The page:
BERKELEY, CA – With renewed attention on the critical importance of service-sector workers amid the global COVID-19 pandemic, The Shift Project finds that these essential workers still largely lack the ability to take time off when sick, putting them and the general public at risk. Before the current public health crisis, we surveyed more than 30,000 retail, grocery and food-service workers. More than half of these workers (55%) reported lacking access to paid sick leave.
Specifically, we show that only 8% of workers surveyed could take, with pay, two weeks off—the period of time public health officials recommend for quarantine when someone tests positive for COVID-19. “Even when a company has a policy, many workers face barriers to using it,” said Shift Co-Director Daniel Schneider, Assistant Professor of Sociology at UC Berkeley. He added that all of Shift’s data comes directly from workers themselves, providing a lens into their lived experiences, an important complement—and sometimes a counterpoint—to stated company policies.
The lack of access to paid sick leave is even more pronounced for female hourly workers. “We find that 58% of women report lacking access to paid sick leave at their jobs versus 52% of male workers,” said Co-Director Kristen Harknett, Associate Professor at UCSF’s School of Nursing, Social & Behavioral Sciences. “This inequality is particularly concerning because women in our sample are more likely to be single parents caring for young children.”
While there have been some rapid responses to address the widespread lack of paid sick leave in the wake of the coronavirus pandemic, Shift researchers note that many have not had an impact on retail, grocery and food-service workers. The Federal Families First Coronavirus Response Act expanded paid sick leave but exempted employers with 500 or more employees, including many retail and food-service workers employed by large chains. Additionally, some private employers in the retail and food sectors announced they would offer two weeks of paid sick leave, but that is only with a COVID-19 diagnosis or an official quarantine recommendation, which could render those policies inaccessible for most workers who need them.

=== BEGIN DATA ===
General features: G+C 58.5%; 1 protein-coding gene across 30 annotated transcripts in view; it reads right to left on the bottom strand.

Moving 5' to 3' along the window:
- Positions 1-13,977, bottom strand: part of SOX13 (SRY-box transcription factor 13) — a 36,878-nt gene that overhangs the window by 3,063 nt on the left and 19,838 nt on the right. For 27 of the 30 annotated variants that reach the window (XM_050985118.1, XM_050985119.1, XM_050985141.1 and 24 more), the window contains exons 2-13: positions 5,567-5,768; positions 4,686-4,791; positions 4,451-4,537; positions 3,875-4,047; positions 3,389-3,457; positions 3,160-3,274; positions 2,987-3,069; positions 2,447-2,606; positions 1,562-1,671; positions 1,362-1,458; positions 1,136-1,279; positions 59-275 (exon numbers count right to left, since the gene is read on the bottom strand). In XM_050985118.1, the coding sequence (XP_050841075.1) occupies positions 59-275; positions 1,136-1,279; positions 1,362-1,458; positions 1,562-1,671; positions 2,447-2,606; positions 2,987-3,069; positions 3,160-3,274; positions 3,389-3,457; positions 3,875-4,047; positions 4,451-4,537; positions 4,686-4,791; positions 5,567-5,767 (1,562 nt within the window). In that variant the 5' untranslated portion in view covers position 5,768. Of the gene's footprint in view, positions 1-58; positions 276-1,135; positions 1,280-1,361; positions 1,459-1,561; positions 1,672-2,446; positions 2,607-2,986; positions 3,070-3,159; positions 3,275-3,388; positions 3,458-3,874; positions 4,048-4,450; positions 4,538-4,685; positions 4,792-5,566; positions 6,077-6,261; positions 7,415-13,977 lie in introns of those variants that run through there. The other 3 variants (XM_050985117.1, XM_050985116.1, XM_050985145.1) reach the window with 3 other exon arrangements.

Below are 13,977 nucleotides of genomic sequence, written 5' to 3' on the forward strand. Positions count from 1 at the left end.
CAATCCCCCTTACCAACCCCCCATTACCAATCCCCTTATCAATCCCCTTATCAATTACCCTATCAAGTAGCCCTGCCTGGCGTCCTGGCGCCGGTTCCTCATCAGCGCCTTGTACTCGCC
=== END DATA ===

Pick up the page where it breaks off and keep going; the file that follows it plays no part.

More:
“At the onset of this pandemic, most retail and food-service workers had no paid sick leave when they faced illness or urgent caregiving needs,” Schneider said. “Given that many of these workers are also perilously close to a financial cliff, they face a strong incentive to work even when sick. The widespread lack of paid sick leave for service-sector workers has serious consequences for workers’ own health, for the wellbeing of those they care for, as well as for public health. During a global pandemic, these consequences become all the more urgent.”
Shift researchers lay out three concrete ways to improve access to paid sick leave:
- Build worker power – Workers in unions report more access to paid sick leave.
- Raise the floor – States, counties and cities can enact laws to require employers to provide paid sick days. So far, 14 states and 18 cities and counties have done just that.
- Take the high road – Some employers are leading by example and providing paid sick days. For example, more than 80% of employees at In-N-Out Burger, The Home Depot, Safeway, Costco, and Aldi reported access to paid sick leave.
We also find that gender gaps in paid sick leave are smaller among unionized workers, when states have raised the floor to require paid sick leave provision, and at high road firms.
Harknett said that the COVID-19 pandemic has drawn attention to the serious risks to workers and to public health when grocery, retail and food-service workers don’t have access to paid sick leave.
“Millions of workers continue to stock stores, fulfill take-out orders, and deliver necessities as many in America shelter-in-place,” Schneider added. “Their work is essential to meeting our country’s basic needs, but this work also exposes them to a highly contagious and potentially lethal disease. There are real risks to frontline workers and to the public if they don’t have access to paid sick leave.”
Read our latest research brief: “Essential and Vulnerable: Service-Sector Workers and Paid Sick Leave.”
Access our paid sick leave data here.
A joint project of UC Berkeley and UCSF, The Shift Project studies workers and workplace practices at the nation’s largest retail and food service firms. Shift researchers assess the consequences of precarious employment for worker and family health and wellbeing. The James Irvine Foundation provided funding and support for this research and brief.